Real-life “Iron Man” CEO Elon Musk, who has conquered space travel and pollution-free land vehicles, will reveal designs for a mysterious 720 miles-per-hour “hyperloop” transportation system today. He’s previously called the system a cross between a “Concorde, a railgun, and an air hockey table.”
But he won’t build it. At least not right away.
The Hyperloop is likely a closed-tube transport system not unlike the pneumatic delivery systems found in some old buildings, which use a pulse of air to move a capsule and cargo to a designated location. Based on what he has revealed to date, however, it would likely use magnetic induction for propulsion — the railgun comment — and would not operate in a complete vacuum. The system would move a passenger between LA and San Francisco in just 30 minutes.
During electric vehicle manufacturer Tesla’s conference call on Thursday last week, Musk promised to unveil plans for the Hyperloop this week. But he also said that someone else will have to step up and actually create the system.
“I think I kind of shot myself in the foot by ever mentioning the Hyperloop,” he said. “I don’t have any plans to execute because I must remain focused on SpaceX and Tesla.”
He plans to unveil designs for the Hyperloop today and to make them open source so others can improve them and use them.
“I did commit to publishing a design — provide quite a detailed design I think — on Monday, and then invite critical feedback and see if people could find ways to improve it,” Musk said on the call.
Tesla itself will not be involved in the Hyperloop, at least not initially, Musk told financial analysts and the press. The company — and Musk himself — simply have too much to focus on already. However, if no one picks up the project, it sounds like both Musk and Tesla might rethink that plan.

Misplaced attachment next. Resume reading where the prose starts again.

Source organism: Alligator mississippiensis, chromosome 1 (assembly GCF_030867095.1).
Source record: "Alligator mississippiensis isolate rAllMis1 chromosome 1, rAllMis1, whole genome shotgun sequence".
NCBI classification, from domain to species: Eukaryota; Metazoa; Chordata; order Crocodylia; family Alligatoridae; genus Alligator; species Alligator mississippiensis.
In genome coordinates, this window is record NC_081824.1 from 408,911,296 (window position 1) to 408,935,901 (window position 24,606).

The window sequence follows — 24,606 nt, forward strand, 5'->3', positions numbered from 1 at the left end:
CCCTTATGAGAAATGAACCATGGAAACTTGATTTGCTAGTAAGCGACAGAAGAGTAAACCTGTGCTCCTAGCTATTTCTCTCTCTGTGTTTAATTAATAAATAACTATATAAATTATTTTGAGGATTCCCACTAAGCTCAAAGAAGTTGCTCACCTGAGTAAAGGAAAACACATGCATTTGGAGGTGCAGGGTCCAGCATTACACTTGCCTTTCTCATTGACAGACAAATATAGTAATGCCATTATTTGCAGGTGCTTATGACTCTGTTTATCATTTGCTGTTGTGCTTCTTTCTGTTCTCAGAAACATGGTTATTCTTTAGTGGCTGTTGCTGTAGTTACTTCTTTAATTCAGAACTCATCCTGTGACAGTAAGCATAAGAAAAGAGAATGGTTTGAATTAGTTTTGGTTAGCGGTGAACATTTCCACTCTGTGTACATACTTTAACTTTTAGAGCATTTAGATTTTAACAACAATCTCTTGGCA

“If nothing happens for a few years, maybe it could make sense to take a halfway path with Tesla involvement,” Musk said.
Musk’s Hyperloop sounds very much like an idea promoted by Evacuated Tube Transport Technologies, or ET3, which theoretically would enable not just city-to-city transportation but also country to country, and even continent to continent, whisking passengers from New York to Beijing in just two hours at speeds of 4,000 mph:
Car sized passenger capsules travel in 1.5m (5′) diameter tubes on frictionless maglev. Air is permanently removed from the two-way tubes that are built along a travel route. Airlocks at stations allow transfer of capsules without admitting air. Linear electric motors accelerate the capsules, which then coast through the vacuum for the remainder of the trip using no additional power. Most of the energy is regenerated as the capsules slow down. ET3 can provide 50 times more transportation per kWh than electric cars or trains.
Speed in initial ET3 systems is 600km/h (370 mph) for in state trips, and will be developed to 6,500 km/h (4,000 mph) for international travel that will allow passenger or cargo travel from New York to Beijing in 2 hours. ET3 is networked like freeways, except the capsules are automatically routed from origin to destination.
We’ll be on the lookout for Musk’s announcement.